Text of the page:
/slight hijack but on a similar note

on another board a lady said that in her authority kids had to have 18 months documented evidence of falling behind at school before they could start the statementing process - that's also bollocks, isn't it?

TotalChaos Mon 21-Apr-08 19:33:23

agree with yurt. 4-5 years sounds conveniently similar to when your twins would leave primary school, doesn't it hmm

yurt1 Mon 21-Apr-08 19:28:08

She is having you on.

Contact the IPSEA helpline. They will talk you though the process - they've done it many times before (although bear in mind it will take them a few days to get back to you).

yurt1 Mon 21-Apr-08 19:28:08

She is having you on.

Contact the IPSEA helpline. They will talk you though the process - they've done it many times before (although bear in mind it will take them a few days to get back to you).

jajas Mon 21-Apr-08 19:19:42

.

jajas Mon 21-Apr-08 10:05:18

Thanks again everyone.

I've just spoken to the head at the school and she has told me that it will take 4 - 5 YEARS to get any kind of statement in place! Tell me she is having me on? I have the distinct feeling that she doesn't want to play ball and I cannot work out why. She keeps saying that they will get extra help from the TA in class but the paediatrician clearly didn't think that this was anything like enough. Arghhh! I've posted my letters to the EP, special needs dept and to our previous Consultant Paediatrician at the hospital looking for some further advice.

yurt1 Fri 18-Apr-08 18:51:29

It depends what you mean really. We didn't pay for anything for the statement, but we have paid for an awful lot over the years in terms of help for ds1 (thousands and thousands). Some of that was paying for what I call 'basic services' that the state should have provided. Other were extras that it would have been nice to have had supplied by the State, others luxuries.

One recommendation I would make is to meet your statementing officer asap- things became a lot easier/smoother once we'd met face to face. I think we became real people (on both sides).

jajas Fri 18-Apr-08 17:40:22

smile for evening folk

jajas Fri 18-Apr-08 12:32:50

Thanks again everyone for all your advice. Can I ask how many of you have resorted to outside help in the end? Paying for independant assessments and tutoring in the long run?

Initially I was keen for them to be held back a year but now that they are nicely settled within their year group I would much prefer that they get extra help within that year group.

I can see that I have an awful lot of swotting up to do before I throw myself into this somewhat protracted process.

Candlewax Fri 18-Apr-08 09:11:09

Just for info too - the SEN Code of Practice has now changed and section 7.12 states that parents CAN appeal to SENDIST should the request put in by a school be refused.

I still personally would put it in as a parent as some schools are not keen to support parents. Also when gathering evidence, the school has to put in what they have and have not tried anyway.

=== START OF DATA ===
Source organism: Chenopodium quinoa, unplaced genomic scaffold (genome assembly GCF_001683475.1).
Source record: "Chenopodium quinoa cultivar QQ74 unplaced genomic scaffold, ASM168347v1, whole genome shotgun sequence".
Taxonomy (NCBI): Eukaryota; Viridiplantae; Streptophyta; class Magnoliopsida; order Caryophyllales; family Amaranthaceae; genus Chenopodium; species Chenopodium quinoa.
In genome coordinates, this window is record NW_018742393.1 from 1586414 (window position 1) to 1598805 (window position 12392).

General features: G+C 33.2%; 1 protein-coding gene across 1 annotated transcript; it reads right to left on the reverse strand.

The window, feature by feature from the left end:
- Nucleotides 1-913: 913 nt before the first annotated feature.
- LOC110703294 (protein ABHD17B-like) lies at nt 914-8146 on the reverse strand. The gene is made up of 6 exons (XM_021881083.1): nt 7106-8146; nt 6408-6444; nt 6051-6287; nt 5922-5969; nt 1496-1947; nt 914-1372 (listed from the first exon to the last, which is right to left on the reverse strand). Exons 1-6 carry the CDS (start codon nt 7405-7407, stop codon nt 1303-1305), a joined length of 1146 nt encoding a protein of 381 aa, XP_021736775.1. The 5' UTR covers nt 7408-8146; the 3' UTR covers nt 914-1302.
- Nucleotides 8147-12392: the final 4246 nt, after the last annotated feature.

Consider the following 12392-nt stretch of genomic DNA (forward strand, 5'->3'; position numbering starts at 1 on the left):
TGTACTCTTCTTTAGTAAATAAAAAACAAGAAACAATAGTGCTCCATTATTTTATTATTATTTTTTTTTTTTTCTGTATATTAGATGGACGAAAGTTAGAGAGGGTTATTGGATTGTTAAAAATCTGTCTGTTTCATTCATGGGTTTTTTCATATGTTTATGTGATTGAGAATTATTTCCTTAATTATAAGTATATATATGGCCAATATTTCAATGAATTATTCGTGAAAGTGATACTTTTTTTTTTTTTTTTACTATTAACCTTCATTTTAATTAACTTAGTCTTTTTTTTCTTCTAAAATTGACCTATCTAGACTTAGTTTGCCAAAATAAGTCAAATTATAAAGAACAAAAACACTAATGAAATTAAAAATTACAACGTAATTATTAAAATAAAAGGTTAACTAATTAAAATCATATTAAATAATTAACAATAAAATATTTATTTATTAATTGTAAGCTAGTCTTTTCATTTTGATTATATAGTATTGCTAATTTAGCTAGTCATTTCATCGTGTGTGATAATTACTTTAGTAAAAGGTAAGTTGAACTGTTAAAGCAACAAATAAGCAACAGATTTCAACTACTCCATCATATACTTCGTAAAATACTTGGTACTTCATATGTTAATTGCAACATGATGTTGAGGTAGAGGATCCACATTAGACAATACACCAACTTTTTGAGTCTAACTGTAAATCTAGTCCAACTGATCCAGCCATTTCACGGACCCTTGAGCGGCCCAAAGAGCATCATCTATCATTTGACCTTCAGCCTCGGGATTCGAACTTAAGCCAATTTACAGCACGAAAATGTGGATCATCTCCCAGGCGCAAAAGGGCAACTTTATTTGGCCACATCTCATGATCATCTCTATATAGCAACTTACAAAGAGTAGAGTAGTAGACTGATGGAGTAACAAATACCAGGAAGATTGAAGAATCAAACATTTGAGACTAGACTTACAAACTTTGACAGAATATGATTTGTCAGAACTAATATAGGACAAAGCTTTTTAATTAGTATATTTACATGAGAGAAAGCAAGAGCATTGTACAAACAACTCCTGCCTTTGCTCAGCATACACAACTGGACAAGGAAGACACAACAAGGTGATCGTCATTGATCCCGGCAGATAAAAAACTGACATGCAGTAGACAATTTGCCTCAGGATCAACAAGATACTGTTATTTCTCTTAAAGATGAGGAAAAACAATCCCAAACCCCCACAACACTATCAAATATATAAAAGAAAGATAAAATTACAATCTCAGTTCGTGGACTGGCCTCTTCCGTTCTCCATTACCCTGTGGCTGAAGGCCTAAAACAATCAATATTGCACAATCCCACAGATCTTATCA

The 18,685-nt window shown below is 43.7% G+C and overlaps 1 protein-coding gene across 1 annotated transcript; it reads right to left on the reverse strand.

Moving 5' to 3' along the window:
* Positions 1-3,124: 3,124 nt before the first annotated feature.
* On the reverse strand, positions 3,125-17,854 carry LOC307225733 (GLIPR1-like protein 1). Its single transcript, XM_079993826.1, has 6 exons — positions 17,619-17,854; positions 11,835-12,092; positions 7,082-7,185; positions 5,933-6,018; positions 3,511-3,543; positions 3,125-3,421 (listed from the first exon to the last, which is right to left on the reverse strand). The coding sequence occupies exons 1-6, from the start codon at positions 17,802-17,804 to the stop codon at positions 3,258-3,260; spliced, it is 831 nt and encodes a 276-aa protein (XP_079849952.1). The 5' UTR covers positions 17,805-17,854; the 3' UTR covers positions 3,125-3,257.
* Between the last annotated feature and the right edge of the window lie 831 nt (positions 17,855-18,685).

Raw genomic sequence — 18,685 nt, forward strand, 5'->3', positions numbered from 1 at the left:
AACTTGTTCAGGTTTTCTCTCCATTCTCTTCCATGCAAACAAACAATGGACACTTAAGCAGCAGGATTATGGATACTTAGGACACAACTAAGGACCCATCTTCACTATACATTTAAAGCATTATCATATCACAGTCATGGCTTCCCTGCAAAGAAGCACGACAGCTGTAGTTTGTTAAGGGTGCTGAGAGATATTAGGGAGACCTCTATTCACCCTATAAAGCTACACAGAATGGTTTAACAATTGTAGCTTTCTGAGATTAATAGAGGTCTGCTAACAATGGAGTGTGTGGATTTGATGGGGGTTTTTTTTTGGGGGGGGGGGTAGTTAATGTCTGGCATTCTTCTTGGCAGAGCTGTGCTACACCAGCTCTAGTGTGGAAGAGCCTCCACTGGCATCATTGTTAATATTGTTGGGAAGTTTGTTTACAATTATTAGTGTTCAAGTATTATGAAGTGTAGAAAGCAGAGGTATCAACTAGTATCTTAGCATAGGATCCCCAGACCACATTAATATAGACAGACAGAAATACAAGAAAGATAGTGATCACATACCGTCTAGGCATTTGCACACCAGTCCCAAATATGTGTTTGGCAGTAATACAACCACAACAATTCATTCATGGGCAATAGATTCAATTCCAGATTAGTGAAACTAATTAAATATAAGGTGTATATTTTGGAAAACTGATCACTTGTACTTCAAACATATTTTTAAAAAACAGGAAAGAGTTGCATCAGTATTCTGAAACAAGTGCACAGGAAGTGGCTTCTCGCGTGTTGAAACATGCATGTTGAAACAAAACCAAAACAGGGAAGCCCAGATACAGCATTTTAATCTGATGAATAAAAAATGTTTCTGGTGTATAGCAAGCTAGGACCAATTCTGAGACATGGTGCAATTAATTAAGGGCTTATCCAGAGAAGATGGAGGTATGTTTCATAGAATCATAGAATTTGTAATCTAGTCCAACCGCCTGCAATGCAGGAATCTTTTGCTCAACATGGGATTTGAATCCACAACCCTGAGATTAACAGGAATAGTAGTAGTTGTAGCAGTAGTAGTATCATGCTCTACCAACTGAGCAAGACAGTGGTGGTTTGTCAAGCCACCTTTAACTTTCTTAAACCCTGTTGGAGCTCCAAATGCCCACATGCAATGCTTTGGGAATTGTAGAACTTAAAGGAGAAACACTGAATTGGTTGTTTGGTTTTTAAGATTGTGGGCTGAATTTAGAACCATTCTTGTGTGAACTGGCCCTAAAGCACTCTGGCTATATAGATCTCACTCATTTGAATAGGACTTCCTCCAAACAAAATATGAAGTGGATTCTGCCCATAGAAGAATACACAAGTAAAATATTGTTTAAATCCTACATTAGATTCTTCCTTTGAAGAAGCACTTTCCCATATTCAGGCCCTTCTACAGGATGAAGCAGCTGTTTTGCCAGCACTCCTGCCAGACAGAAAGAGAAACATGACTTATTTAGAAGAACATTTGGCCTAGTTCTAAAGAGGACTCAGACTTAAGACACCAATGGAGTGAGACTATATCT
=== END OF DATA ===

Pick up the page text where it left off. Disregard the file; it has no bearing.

Also, keep every single piece of paper on your children. I did and I am so glad I did. I was able to quote and photocopy documents to send to the LEA which showed that there had been a problem for my ds since Infant school.

Candlewax Fri 18-Apr-08 09:04:17

Can I just give my own personal experience of working with SENCO and getting a proposed Statement. My ds's SENCO told me that if I was to go ahead and ask for a statutory assessment which, if I was lucky would lead to a Statement, then my son would receive nothing more that what the school was already providing.hmm She said that parents think that having Statements opens doors and it does not and in view of "Every child matters" there would be no way on earth that he would get a Statement anyway.

Well she is wrong on all counts. We are at the proposed Statement stage. The LEA have not bothered to get SaLT or OT assessments done even though their own assessors recommend it. They have not bothered to carry out a Dyslexia test even though their own LEA home tutors recommend it. So I am having all of these carried out independently.

This means that the proposed Statement we have received is a pile of poop. I have sent back the 15 day parental letter to say "No" to having a meeting with them and "No" to making any written representations. There is no need for me to do that, no legal obligation on my part at all. And, quite frankly, who wants to waste time "negotiating" a proposed Statement that is clearly inadequate. The LEA have had chance to carry out all the assessments they deem necessary, I am not going to allow them to carry out anymore as my ds has had enough, they had their chance. I am just biding my time until the Statement is finalised and then I shall put in an appeal to SENDIST. By the way, the LEA did describe my ds's needs as "severe and complex" too.

The LEA have also worded their Statement that my ds would go straight back into mainstream at the school he has currently had a breakdown at and with a SENCO that is not at all clued up on what she is doing. How can I even possibly think of sending my child back to a school where I am told that he would receive no more than what they were already providing. I think not.....

yurt1 Fri 18-Apr-08 07:21:54